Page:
Jim Rimmer

hrant's picture

Thanks for the superb insight - this is definitely a keeper.


So the Monotype Baskerville I'm looking at, being 24 point, must be 0.05" deep no matter what.

> The strength of kerns is anhanced with a deeper drive

> The deeper or shaller the drive has no bearing
> on how closely the type can be fitted

I'm seeing some room between those two statements.
If a deeper drive makes for stronger kerns, then something like the "j" is liable to have its left sidbearing exagerated to improve strength depending on depth (as well as alloy quality). So maybe the guy who cast the font I'm dealing with was a tightwad (he used a cheap alloy, and hated having to deal with broken sorts), so he gave the "j" a huge left sidebearing. Or am I missing something?

It seems to me that when a "user" casts a Monotype font, a balance is struck between:
- sort (and clean-up effort) preservation,
- alloy quality,
- spacing integrity.

Also, at the type design end, letterform fidelity and spacing integrity can be reduced to accomodate the eventual physical issue of broken sorts.

Does that makes sense?

> as Hrant noted; y.

For the record: that was Gerald.


jim_rimmer's picture


I am not certain why the j would have a wide left sidebearing. Somebody maye indeed have shifted the matrix to the right as a special casting to make the tail of the letter a lesser kern, although I think that would make the fit look terrible.

In a type size as small as 24 point I wouldn't have any fear of the kerned tail breaking off, since it is almost certainly a drive of .050", and is quite strong in relation to its thickness to its kern, if that makes any sense. On the other hand if you take as an example the generous kern on the tail of the cap Q in 24 point Garamont 248, there is a chance of breaking the kern off in the planing down of the forme or in the printing. This is still at .050" depth of drive. The same instance in 36 point can be very fragile, and must be handled with care in the lockup and planing. And giving it exaggerated impression is certain to both break kerns and wear the type. I like an evident amount of impression, but I have never been a "tactility junkie" . . . is that the expression?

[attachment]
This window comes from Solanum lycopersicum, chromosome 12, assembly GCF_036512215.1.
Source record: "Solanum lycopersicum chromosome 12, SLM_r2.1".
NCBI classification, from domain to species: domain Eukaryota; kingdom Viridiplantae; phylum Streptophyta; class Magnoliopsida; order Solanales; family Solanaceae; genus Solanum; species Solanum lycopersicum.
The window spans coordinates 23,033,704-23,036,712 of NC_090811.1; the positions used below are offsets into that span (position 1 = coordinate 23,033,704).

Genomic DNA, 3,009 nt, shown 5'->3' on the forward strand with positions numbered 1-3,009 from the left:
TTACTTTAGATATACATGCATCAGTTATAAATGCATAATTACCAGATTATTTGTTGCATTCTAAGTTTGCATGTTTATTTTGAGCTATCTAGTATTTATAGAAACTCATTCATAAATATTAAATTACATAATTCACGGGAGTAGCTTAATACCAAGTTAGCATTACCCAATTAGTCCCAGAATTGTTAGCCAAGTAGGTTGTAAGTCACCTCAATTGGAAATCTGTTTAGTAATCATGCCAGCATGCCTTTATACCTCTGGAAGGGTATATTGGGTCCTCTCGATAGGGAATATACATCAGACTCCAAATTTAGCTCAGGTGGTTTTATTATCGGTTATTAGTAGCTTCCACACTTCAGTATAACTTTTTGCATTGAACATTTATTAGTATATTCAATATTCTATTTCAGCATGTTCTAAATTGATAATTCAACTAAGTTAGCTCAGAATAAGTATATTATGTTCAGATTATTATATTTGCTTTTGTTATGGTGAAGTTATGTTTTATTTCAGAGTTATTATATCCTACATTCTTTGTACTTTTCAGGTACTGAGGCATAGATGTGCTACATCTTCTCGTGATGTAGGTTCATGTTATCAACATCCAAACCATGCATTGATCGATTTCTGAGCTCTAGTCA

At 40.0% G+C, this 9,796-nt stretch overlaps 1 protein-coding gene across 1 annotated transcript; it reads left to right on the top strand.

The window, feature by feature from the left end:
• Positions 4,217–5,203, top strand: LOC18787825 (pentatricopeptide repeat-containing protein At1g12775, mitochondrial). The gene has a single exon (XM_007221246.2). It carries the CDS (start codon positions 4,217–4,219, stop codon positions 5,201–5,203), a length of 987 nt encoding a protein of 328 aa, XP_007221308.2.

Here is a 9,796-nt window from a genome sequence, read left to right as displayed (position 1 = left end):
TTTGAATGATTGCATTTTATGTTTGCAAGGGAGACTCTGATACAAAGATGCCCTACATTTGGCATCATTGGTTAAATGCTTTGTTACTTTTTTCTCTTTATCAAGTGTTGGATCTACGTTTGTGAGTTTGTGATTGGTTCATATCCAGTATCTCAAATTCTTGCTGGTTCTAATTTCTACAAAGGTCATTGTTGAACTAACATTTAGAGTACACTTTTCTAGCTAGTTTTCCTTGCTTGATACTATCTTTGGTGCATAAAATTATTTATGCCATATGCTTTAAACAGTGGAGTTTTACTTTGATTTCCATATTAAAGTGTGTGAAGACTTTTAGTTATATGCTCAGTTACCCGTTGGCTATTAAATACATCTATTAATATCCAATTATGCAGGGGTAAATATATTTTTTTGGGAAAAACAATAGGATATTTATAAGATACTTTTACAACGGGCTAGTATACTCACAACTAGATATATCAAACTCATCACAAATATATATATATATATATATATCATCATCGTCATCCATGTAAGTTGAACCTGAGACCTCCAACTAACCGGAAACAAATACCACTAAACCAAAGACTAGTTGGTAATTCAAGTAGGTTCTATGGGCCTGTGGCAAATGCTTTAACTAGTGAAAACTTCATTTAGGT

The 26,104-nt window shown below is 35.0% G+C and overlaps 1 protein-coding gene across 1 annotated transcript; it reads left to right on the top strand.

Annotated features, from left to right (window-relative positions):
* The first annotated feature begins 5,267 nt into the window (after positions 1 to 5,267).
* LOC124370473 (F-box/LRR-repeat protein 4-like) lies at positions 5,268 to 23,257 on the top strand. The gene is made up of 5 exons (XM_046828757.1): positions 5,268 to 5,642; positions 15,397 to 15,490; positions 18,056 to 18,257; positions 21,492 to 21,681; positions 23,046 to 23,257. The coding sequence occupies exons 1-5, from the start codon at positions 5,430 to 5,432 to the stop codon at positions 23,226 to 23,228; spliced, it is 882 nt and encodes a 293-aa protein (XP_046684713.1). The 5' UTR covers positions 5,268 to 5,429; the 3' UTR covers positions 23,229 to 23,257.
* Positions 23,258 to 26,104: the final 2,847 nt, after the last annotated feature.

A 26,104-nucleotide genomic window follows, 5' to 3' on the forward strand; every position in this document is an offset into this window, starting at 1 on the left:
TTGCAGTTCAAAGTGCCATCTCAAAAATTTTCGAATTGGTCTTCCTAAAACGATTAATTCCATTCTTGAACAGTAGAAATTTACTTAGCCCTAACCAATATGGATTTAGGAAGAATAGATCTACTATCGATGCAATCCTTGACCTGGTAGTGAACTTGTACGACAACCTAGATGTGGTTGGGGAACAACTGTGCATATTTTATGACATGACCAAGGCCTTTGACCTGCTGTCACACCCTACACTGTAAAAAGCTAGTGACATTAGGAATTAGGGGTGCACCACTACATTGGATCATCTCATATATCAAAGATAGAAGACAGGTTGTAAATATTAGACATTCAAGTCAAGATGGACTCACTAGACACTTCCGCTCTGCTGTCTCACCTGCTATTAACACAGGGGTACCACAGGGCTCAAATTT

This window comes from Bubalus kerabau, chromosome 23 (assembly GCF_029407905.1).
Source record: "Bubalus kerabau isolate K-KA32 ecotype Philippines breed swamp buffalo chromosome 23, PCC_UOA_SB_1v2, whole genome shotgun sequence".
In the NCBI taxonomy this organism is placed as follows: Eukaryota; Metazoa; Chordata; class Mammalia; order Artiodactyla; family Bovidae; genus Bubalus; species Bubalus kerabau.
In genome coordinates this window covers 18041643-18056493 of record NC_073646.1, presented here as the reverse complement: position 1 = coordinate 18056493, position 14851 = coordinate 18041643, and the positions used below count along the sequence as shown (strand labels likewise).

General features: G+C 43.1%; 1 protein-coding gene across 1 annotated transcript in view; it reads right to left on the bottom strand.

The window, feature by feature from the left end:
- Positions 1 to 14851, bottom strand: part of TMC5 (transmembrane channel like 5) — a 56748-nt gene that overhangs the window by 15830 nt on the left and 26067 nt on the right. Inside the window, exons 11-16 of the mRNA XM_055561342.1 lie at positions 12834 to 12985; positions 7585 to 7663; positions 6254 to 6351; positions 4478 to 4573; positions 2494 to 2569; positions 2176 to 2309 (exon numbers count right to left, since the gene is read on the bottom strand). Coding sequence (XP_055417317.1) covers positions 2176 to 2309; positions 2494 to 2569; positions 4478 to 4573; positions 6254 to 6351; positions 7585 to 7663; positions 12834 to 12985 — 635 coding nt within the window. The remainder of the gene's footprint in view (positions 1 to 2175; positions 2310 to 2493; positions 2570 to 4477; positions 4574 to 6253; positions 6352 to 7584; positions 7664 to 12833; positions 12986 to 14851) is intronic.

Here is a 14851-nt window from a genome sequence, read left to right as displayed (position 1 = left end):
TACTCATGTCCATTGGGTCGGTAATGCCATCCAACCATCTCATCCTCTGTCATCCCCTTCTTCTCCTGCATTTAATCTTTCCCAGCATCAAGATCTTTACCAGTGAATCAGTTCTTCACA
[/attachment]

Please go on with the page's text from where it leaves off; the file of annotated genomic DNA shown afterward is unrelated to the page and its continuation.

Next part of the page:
When I set up a font on the caster, I make certain that the base alignment and setwise position is correct, and then I carefully follow the 1/4 incremental markings on the matrices. My attitude is that Monotype took a lot of care in the fitting of the suite of matrices, and that is wise to follow it. It's only very rarely that I will feel that they have done something strange with the fit, and I may change the ocasional letter's stance on the body, but that's not very often. Lanston did a great job of making their fonts look right.

A couple of days ago I attended the Alcuin Wayzgoose at the Vancouver Public Library. It was a great success, full of joy, fine work and conviviality. An ex-student of mine, along with Rollin Milroy of Heavenly Monkey Press (that's real name) came up to my table and showed me a book that they had worked on together; she writing and designing it, and Rollin printing it.

The text was in 12 point Garamont 248 with Italic and Small Caps that I had cast for the project. I have to say that they made they type look good, or the type made the book look good. Summation: the Monotype printed beautifull, and Rollin has dissed it back into the case for future use. Rollin prints with a blend of impression, restraint, and good taste.

Many Monotype foundries, both internal and commercial, have in the past used a soft grade of metal. In the shop I apprenticed in the composing room was predominently Linotype, so the Monotype Orphan Annie was compelled to use the same soft metal. It was JW Boyd's habit to treat it as a non-distribution system, so we used the type for the most part just once and then it went into the hell-box.

So as not to suggest that this type was good for only the one-time use, I have to tell you a strange story: After 80 years in business the company eventually abandoned all letterpress, and the composing room effects and equipment went to a smaller printer, who carried on using it for some years. About 15 years ago that company sold the same stuff off cheap to a friend of mine who was operating a fine press. About six years ago she called me and told me she had a bunch of type, and that I could have it. Once I got the cases home I was flabbergasted so discover that two of the cases containing 14 and 18 point Nicholas Cochin were types that I had cast when I was about 19 or so. It was certainly the fonts I had cast at JW Boyd becuase of the unusual system we had of laying extra caps in the boxes abopve the cap side of the case. The type (linotype metal, Monotype cast) is still useable today after more than fifty years. A young student from a local art college worked at my workshop for five days and set a broadsheet of about 50 lines in the 18 point. It was necessary to pick out about a half a dozen worn letters and replace them with better ones.